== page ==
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House passes bill to expedite XL approval

Keywords: Tags  Keystone XL, Northern Route Approval Act, Thomas Gibson, American Iron and Steel Institute, AISI, Rep. Pete Olson, TransCanada, Thorsten Schier


NEW YORK — The House of Representatives has passed a bill expediting the approval process for TransCanada Corp.’s proposed Keystone XL pipeline.

The Northern Route Approval Act (H.R.3), which eliminates the need for a presidential permit, passed by a vote of 241 to 175, with 222 Republicans and 19 Democrats voting in favor and 175 Democrats voting against.

Some domestic steel industry representatives voiced strong support for the vote and the pipeline’s construction.

"This legislation illustrates the overwhelming support for this project and should be a sign to President Obama that he must end the gridlock and approve the pipeline," Thomas J. Gibson, president and chief executive officer of the American Iron and Steel Institute, said in a statement. "The production and transmission of energy also provides key markets for steel products which are vital to the national economic recovery."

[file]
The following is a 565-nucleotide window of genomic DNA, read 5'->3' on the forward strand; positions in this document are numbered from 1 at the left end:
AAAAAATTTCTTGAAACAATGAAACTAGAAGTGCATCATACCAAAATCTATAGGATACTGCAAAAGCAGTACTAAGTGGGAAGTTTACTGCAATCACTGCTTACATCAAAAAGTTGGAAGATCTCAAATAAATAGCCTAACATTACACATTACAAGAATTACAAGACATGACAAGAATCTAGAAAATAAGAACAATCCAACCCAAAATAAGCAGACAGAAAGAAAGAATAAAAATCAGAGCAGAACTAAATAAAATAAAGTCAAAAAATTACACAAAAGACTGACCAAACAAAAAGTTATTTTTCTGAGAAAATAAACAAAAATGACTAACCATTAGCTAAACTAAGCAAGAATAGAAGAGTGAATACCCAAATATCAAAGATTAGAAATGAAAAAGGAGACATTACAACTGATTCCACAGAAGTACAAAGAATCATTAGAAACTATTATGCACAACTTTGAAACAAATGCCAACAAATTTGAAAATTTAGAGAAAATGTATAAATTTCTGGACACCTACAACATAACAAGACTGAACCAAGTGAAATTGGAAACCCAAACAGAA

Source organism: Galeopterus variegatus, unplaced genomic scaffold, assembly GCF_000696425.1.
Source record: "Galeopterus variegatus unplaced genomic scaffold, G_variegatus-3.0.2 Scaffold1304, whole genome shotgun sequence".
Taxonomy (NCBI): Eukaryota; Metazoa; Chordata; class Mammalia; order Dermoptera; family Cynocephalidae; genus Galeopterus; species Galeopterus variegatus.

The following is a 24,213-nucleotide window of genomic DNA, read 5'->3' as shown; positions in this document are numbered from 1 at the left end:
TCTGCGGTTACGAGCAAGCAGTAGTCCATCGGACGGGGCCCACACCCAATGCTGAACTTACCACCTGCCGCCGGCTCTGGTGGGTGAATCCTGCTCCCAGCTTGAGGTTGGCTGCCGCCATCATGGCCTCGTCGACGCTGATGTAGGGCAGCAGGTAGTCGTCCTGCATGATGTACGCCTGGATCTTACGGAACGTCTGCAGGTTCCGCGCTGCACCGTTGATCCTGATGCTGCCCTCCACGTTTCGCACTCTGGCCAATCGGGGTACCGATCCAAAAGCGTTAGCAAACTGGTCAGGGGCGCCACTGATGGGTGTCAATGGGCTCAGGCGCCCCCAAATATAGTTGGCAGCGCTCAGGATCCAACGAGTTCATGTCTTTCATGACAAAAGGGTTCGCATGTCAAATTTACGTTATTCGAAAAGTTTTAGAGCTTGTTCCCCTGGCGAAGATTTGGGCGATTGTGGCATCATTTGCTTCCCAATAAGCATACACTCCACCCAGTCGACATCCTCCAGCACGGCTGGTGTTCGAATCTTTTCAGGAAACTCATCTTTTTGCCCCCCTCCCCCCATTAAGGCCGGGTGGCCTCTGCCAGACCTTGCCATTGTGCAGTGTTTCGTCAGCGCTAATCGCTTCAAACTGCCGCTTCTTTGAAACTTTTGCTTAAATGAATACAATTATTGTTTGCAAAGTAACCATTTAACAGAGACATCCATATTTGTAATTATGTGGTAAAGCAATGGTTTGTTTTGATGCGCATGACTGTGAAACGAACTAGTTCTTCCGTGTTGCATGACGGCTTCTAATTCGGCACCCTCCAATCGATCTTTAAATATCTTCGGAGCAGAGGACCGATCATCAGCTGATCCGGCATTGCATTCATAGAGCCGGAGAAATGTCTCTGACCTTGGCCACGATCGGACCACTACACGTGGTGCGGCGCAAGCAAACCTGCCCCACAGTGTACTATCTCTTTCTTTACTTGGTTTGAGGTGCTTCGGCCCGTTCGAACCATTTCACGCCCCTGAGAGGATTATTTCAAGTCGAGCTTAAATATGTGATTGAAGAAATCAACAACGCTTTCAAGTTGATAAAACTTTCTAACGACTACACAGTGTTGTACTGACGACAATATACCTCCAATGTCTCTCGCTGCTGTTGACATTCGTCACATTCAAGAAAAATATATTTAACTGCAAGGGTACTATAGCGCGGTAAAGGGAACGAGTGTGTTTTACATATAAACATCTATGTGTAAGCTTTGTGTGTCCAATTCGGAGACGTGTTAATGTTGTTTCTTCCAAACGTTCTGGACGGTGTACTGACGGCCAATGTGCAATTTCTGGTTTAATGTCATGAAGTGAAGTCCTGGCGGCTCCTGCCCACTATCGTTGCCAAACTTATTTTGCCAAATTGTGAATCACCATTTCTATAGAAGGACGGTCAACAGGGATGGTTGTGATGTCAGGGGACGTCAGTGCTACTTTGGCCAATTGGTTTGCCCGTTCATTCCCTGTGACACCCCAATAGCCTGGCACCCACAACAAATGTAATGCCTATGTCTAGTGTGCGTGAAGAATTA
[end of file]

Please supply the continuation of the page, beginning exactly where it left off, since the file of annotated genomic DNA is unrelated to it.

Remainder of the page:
Republicans touted the bill as a boon for job creation and national security.

"America needs action. America needs 20,000 jobs. America needs 800,000 barrels a day coming from Canada. America needs national security that comes from energy security. America needs the Keystone XL pipeline," Rep. Pete Olson (R., Texas) said during the debate on the House floor.

Despite the strong support from some quarters, Obama likely will veto the bill if it passes the Democrat-controlled Senate.

"Because H.R.3 seeks to circumvent longstanding and proven processes for determining whether cross-border pipelines are in the national interest by removing the presidential permitting requirement for the Keystone XL pipeline project, if presented to the President his senior advisors would recommend he veto the bill," the Office of Management and Budget said May 21.

Calgary, Alberta-based TransCanada initially planned to start Keystone XL construction in 2010 (amm.com, Sept. 24, 2009).


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